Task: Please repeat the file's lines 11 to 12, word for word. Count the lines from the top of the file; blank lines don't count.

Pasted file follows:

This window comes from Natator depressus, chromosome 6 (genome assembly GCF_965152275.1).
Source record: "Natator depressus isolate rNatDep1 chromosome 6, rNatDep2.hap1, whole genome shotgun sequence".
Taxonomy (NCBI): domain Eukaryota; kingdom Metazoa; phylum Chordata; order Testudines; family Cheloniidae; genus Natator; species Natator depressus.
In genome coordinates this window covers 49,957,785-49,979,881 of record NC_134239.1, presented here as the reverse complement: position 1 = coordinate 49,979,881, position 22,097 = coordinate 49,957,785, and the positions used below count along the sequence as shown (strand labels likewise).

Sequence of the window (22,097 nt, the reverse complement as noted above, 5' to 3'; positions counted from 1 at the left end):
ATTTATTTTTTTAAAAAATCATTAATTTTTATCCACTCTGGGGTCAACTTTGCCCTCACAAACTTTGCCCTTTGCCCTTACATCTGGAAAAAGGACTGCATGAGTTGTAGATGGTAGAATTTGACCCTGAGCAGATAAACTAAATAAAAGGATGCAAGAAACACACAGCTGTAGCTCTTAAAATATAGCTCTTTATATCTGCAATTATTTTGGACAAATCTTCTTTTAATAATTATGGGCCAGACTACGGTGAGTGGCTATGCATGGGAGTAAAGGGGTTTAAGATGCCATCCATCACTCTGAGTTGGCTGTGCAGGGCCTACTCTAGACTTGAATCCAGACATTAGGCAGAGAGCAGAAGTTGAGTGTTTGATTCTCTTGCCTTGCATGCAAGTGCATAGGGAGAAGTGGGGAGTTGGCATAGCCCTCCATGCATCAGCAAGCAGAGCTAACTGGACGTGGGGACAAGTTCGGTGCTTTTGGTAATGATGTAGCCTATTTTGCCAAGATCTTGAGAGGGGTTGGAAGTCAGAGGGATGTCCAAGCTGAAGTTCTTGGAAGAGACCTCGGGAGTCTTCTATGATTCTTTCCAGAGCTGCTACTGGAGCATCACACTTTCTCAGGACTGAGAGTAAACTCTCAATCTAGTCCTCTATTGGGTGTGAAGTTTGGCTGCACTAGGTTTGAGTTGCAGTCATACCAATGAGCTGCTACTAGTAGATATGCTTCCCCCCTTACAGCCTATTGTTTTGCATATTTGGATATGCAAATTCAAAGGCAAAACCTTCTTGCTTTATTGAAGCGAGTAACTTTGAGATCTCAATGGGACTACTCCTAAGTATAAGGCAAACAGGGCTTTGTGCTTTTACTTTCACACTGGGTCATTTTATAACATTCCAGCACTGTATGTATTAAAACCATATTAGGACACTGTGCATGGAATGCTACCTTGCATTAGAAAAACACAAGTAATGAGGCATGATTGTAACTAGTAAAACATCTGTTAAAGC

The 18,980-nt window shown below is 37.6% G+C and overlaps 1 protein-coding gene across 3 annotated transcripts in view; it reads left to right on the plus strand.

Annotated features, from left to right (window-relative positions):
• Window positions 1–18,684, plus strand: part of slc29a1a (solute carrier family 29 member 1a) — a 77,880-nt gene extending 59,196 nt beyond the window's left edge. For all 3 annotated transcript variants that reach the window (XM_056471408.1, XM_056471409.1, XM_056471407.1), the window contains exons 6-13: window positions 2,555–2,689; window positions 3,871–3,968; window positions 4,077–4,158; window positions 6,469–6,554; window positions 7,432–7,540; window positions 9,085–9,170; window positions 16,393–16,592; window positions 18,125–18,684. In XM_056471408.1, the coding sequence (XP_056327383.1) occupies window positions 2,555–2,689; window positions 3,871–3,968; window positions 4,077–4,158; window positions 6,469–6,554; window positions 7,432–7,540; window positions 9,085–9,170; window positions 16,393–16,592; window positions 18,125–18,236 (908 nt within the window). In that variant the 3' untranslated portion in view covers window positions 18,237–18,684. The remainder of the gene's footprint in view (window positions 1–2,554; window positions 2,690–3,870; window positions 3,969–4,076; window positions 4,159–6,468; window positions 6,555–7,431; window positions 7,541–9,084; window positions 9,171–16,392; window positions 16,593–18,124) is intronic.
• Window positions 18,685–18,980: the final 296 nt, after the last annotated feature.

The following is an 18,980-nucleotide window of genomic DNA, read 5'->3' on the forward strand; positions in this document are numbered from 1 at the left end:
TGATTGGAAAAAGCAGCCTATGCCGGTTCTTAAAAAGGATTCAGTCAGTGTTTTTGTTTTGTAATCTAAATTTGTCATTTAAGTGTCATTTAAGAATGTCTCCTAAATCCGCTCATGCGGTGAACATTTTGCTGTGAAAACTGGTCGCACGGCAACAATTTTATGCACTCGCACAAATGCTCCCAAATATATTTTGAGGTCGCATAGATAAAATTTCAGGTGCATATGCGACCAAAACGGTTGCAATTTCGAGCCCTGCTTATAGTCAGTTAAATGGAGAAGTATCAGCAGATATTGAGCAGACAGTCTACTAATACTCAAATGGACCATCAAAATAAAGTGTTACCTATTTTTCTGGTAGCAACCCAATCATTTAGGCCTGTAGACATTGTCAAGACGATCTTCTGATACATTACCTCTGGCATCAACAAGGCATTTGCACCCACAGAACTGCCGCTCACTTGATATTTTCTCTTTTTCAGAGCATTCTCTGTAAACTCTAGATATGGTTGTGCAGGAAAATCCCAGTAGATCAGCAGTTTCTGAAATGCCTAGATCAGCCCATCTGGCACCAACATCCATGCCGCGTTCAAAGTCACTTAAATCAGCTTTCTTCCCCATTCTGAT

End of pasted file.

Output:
The following is an 18,980-nucleotide window of genomic DNA, read 5'->3' on the forward strand; positions in this document are numbered from 1 at the left end:
TGATTGGAAAAAGCAGCCTATGCCGGTTCTTAAAAAGGATTCAGTCAGTGTTTTTGTTTTGTAATCTAAATTTGTCATTTAAGTGTCATTTAAGAATGTCTCCTAAATCCGCTCATGCGGTGAACATTTTGCTGTGAAAACTGGTCGCACGGCAACAATTTTATGCACTCGCACAAATGCTCCCAAATATATTTTGAGGTCGCATAGATAAAATTTCAGGTGCATATGCGACCAAAACGGTTGCAATTTCGAGCCCTGCTTATAGTCAGTTAAATGGAGAAGTATCAGCAGATATTGAGCAGACAGTCTACTAATACTCAAATGGACCATCAAAATAAAGTGTTACCTATTTTTCTGGTAGCAACCCAATCATTTAGGCCTGTAGACATTGTCAAGACGATCTTCTGATACATTACCTCTGGCATCAACAAGGCATTTGCACCCACAGAACTGCCGCTCACTTGATATTTTCTCTTTTTCAGAGCATTCTCTGTAAACTCTAGATATGGTTGTGCAGGAAAATCCCAGTAGATCAGCAGTTTCTGAAATGCCTAGATCAGCCCATCTGGCACCAACATCCATGCCGCGTTCAAAGTCACTTAAATCAGCTTTCTTCCCCATTCTGAT